Social Collapse Best Practices

Tuesday, February 17th, 2009

In Closing the Collapse Gap, Dmitry Orlov argued that the USSR was better prepared for collapse than the US — and that he expected the US to collapse soon. This is also the theme of his book, Reinventing Collapse: The Soviet Example and American Prospects.

Now he offers what he calls Social Collapse Best Practices:

One interesting observation is that once collapse occurs it becomes possible to rent a policeman, either for a special occasion, or generally just to follow someone around. It is even possible to hire a soldier or two, armed with AK-47s, to help you run various errands. Not only is it possible to do such things, it’s often a very good idea, especially if you happen to have something valuable that you don’t want to part with. If you can’t afford their services, then you should try to be friends with them, and to be helpful to them in various ways. Although their demands might seem exorbitant at times, it is still a good idea to do all you can to keep them on your side. For instance, they might at some point insist that you and your family move out to the garage so that they can live in your house. This may be upsetting at first, but then is it really such a good idea for you to live in a big house all by yourselves, with so many armed men running around. It may make sense to station some of them right in your house, so that they have a base of operations from which to maintain a watch and patrol the neighborhood.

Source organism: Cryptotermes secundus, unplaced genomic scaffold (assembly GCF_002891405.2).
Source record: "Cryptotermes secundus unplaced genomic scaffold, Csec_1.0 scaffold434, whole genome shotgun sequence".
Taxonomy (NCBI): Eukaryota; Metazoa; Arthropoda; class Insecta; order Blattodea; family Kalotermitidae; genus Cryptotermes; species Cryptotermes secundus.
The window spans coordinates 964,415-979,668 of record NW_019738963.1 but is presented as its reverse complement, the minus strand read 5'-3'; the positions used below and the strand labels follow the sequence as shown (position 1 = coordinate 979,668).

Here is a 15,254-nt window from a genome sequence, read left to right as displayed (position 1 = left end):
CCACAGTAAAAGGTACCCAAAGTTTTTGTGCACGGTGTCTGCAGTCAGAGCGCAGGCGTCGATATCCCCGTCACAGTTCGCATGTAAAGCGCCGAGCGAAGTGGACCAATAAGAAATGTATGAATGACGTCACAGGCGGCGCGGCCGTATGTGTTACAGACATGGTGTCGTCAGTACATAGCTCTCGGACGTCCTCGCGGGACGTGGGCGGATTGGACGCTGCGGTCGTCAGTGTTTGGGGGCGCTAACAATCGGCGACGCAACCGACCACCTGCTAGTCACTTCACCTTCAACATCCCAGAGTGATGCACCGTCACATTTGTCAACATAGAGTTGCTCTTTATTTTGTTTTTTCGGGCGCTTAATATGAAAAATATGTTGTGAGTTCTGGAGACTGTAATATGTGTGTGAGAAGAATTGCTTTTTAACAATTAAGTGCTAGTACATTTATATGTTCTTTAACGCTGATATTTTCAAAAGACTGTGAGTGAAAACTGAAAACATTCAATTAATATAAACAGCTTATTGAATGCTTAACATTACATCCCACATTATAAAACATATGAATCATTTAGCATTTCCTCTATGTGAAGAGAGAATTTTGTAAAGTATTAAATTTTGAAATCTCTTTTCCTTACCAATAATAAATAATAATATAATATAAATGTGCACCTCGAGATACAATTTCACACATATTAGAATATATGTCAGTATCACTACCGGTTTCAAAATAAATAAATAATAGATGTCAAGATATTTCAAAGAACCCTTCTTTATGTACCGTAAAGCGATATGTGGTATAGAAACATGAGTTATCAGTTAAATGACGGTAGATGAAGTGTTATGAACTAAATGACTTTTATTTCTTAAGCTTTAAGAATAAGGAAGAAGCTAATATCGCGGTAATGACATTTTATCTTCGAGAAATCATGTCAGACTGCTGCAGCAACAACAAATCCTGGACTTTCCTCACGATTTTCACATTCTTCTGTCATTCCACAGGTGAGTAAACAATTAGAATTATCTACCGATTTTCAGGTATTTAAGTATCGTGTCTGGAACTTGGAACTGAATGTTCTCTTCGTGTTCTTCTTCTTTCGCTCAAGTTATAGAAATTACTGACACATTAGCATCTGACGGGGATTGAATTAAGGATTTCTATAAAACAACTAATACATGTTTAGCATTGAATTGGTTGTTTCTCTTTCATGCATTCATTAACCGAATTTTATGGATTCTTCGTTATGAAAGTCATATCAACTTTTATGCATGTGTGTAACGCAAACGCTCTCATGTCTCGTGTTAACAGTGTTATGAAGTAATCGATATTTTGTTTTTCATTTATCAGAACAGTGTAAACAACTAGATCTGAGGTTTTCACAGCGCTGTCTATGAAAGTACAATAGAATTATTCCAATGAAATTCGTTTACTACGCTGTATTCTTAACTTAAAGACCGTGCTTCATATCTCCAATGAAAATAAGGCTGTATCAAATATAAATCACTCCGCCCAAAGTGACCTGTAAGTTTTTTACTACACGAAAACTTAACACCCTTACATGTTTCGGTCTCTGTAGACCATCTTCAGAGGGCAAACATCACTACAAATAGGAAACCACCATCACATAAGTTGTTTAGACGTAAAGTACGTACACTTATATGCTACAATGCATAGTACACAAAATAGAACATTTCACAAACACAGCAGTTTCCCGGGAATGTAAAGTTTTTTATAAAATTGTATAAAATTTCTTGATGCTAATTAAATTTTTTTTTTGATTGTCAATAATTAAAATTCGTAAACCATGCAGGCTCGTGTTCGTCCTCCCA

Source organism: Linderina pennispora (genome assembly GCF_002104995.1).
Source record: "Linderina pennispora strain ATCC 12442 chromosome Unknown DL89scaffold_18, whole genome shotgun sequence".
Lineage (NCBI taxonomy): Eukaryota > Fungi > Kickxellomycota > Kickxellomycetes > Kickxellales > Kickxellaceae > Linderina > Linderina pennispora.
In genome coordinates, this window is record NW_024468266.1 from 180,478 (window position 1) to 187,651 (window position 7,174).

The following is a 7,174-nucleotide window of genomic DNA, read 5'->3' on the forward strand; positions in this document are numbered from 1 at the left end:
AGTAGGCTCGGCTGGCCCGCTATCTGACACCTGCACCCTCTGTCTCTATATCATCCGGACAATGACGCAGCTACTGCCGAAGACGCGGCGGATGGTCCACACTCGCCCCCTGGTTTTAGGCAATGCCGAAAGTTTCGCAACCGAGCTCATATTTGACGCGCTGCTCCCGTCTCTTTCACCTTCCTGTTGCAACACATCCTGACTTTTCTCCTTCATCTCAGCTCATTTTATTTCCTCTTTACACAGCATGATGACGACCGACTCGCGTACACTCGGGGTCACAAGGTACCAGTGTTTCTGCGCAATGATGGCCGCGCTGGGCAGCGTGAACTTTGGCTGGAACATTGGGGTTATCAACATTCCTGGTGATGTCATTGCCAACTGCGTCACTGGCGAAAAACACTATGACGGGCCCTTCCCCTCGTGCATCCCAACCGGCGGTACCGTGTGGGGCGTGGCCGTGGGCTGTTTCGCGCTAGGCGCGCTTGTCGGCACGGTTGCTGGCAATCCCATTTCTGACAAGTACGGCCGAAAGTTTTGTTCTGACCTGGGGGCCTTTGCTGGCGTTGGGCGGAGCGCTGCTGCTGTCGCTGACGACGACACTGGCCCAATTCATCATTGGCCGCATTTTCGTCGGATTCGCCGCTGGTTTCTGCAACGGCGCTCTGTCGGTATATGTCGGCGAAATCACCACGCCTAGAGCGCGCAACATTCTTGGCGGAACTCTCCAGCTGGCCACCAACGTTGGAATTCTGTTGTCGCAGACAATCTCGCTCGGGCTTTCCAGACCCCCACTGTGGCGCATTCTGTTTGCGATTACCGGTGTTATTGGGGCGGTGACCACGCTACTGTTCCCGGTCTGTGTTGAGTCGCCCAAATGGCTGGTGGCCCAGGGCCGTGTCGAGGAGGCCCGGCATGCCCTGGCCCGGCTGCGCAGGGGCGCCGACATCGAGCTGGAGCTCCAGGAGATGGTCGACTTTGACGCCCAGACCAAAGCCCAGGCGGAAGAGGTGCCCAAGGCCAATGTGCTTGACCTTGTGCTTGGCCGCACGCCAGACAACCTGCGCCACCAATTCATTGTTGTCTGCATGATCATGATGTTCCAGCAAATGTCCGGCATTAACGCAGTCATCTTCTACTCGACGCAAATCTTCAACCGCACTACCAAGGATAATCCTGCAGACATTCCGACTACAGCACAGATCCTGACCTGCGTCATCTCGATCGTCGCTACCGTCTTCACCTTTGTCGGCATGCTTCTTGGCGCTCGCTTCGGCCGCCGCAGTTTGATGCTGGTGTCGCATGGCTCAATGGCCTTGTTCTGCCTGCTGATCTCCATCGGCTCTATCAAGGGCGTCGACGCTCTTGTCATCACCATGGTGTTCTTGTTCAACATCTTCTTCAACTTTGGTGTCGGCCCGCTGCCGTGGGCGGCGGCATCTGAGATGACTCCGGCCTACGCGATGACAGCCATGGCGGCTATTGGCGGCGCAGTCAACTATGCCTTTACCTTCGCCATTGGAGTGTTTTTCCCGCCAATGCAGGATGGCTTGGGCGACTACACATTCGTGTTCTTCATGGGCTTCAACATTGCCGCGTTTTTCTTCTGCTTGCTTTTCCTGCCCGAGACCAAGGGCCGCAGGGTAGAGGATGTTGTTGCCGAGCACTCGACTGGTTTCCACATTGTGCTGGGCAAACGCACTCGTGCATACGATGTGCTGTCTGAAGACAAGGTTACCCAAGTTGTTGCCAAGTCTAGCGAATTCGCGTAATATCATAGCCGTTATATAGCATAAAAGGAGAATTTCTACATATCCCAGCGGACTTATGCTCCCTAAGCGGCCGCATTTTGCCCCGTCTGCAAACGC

But if we look just at the changes that are already occurring, just the simple, predictable lack of funds, as the federal government and the state governments all go broke, will transform American society in rather predictable ways. As municipalities run out of money, police protection will evaporate. But the police still have to eat, and will find ways to use their skills to good use on a freelance basis. Similarly, as military bases around the world are shut down, soldiers will return to a country that will be unable to reintegrate them into civilian life. Paroled prisoners will find themselves in much the same predicament.
Some legal impediments are really small and trivial, but they can be quite annoying nevertheless. A homeowners’ association might, say, want give you a ticket or seek a court order against you for not mowing your lawn, or for keeping livestock in your garage, or for that nice windmill you erected on a hill that you don’t own, without first getting a building permit, or some municipal busy-body might try to get you arrested for demolishing a certain derelict bridge because it was interfering with boat traffic — you know, little things like that. Well, if the association is aware that you have a large number of well armed, mentally unstable friends, some of whom still wear military and police uniforms, for old time’s sake, then they probably won’t give you that ticket or seek that court order.

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